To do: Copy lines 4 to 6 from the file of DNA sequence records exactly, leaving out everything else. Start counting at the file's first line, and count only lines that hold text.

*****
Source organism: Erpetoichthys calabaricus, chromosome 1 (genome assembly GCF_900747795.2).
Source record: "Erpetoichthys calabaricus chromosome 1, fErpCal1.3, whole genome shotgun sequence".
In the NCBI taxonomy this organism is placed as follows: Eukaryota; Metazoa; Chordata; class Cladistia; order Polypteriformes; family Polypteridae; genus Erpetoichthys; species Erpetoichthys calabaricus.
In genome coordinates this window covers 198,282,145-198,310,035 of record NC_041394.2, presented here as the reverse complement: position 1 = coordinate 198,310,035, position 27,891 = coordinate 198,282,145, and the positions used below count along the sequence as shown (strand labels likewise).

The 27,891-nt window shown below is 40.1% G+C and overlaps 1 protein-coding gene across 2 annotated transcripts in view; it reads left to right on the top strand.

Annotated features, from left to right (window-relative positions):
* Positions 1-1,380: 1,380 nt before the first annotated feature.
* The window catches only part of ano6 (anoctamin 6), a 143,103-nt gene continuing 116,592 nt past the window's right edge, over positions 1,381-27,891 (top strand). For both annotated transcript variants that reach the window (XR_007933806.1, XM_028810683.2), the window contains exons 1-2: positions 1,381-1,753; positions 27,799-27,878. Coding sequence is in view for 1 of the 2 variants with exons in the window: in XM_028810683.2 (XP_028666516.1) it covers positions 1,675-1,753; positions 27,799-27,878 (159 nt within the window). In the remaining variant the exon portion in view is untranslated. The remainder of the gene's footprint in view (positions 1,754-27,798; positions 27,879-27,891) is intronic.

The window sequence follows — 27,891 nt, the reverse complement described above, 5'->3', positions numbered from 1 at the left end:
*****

In genome coordinates this window covers 198,282,145-198,310,035 of record NC_041394.2, presented here as the reverse complement: position 1 = coordinate 198,310,035, position 27,891 = coordinate 198,282,145, and the positions used below count along the sequence as shown (strand labels likewise).

The 27,891-nt window shown below is 40.1% G+C and overlaps 1 protein-coding gene across 2 annotated transcripts in view; it reads left to right on the top strand.

Annotated features, from left to right (window-relative positions):